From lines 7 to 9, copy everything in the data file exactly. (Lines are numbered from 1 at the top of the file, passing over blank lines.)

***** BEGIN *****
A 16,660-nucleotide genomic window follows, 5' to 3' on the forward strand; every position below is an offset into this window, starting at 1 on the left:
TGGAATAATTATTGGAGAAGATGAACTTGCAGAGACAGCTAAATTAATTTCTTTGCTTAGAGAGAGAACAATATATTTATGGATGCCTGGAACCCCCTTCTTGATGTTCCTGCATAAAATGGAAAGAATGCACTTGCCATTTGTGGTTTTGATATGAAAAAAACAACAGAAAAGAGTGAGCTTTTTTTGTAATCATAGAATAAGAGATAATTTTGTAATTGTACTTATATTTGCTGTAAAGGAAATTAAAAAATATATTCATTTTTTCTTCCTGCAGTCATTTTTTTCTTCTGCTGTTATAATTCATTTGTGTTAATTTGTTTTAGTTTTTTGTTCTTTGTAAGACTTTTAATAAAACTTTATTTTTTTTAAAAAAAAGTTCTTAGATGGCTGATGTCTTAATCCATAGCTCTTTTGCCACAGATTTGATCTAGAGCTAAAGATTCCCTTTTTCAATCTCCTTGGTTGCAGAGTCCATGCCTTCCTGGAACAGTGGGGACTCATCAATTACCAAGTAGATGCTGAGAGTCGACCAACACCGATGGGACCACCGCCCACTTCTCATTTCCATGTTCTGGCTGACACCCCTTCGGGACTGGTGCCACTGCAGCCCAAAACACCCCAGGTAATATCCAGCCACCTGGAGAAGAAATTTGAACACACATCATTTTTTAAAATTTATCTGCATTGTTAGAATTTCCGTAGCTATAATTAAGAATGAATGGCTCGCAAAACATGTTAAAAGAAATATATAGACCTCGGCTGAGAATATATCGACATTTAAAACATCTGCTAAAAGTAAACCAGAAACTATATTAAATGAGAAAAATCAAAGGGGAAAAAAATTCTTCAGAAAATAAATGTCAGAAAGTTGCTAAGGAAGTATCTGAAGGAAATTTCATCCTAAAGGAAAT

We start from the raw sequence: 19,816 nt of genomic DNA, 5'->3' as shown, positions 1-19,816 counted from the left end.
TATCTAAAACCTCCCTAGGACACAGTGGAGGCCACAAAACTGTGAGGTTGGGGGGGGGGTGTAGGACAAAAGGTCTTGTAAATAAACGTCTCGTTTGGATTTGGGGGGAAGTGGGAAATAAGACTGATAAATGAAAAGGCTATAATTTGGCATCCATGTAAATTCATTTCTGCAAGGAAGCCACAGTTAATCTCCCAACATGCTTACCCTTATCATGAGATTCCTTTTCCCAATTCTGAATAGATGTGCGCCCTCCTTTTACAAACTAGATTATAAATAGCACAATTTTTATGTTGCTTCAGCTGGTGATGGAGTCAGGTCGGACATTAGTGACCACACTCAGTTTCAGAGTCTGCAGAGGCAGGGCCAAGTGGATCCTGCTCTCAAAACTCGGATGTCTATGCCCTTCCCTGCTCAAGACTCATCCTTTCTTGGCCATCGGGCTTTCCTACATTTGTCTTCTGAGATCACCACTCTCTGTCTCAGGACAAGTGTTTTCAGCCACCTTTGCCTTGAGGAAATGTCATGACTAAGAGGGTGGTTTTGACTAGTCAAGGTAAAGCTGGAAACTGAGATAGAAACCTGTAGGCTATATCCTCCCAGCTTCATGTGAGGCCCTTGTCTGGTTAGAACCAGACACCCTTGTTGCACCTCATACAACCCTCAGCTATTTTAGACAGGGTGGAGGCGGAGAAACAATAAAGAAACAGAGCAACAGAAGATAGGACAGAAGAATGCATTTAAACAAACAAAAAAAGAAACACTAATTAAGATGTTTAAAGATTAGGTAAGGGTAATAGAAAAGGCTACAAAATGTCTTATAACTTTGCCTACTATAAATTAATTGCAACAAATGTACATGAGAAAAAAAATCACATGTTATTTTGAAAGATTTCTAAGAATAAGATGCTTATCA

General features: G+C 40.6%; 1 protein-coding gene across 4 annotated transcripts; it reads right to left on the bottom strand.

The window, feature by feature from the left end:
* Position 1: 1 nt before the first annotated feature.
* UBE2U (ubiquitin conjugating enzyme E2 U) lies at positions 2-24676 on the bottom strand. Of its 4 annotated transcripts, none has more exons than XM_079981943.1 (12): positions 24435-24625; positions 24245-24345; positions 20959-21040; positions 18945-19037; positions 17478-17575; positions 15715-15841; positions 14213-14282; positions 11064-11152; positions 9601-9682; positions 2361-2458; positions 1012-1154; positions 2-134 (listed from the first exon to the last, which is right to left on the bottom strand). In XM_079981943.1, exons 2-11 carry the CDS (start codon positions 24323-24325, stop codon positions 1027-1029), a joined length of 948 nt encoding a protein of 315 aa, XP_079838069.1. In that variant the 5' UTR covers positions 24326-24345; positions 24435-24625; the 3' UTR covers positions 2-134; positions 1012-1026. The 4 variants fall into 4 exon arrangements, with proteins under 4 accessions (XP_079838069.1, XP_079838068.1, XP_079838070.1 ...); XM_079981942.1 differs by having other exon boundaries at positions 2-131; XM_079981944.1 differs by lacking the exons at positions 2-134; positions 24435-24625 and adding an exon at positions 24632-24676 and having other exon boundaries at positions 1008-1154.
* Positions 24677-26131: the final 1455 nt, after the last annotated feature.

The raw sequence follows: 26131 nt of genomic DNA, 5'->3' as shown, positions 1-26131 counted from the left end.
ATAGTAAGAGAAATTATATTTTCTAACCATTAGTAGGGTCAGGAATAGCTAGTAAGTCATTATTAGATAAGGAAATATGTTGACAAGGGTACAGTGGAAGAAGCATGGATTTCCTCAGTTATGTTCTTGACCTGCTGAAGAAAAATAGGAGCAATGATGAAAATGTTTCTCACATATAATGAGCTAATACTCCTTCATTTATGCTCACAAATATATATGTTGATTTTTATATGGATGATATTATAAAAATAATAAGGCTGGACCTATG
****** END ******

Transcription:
* Position 1: 1 nt before the first annotated feature.
* UBE2U (ubiquitin conjugating enzyme E2 U) lies at positions 2-24676 on the bottom strand. Of its 4 annotated transcripts, none has more exons than XM_079981943.1 (12): positions 24435-24625; positions 24245-24345; positions 20959-21040; positions 18945-19037; positions 17478-17575; positions 15715-15841; positions 14213-14282; positions 11064-11152; positions 9601-9682; positions 2361-2458; positions 1012-1154; positions 2-134 (listed from the first exon to the last, which is right to left on the bottom strand). In XM_079981943.1, exons 2-11 carry the CDS (start codon positions 24323-24325, stop codon positions 1027-1029), a joined length of 948 nt encoding a protein of 315 aa, XP_079838069.1. In that variant the 5' UTR covers positions 24326-24345; positions 24435-24625; the 3' UTR covers positions 2-134; positions 1012-1026. The 4 variants fall into 4 exon arrangements, with proteins under 4 accessions (XP_079838069.1, XP_079838068.1, XP_079838070.1 ...); XM_079981942.1 differs by having other exon boundaries at positions 2-131; XM_079981944.1 differs by lacking the exons at positions 2-134; positions 24435-24625 and adding an exon at positions 24632-24676 and having other exon boundaries at positions 1008-1154.
* Positions 24677-26131: the final 1455 nt, after the last annotated feature.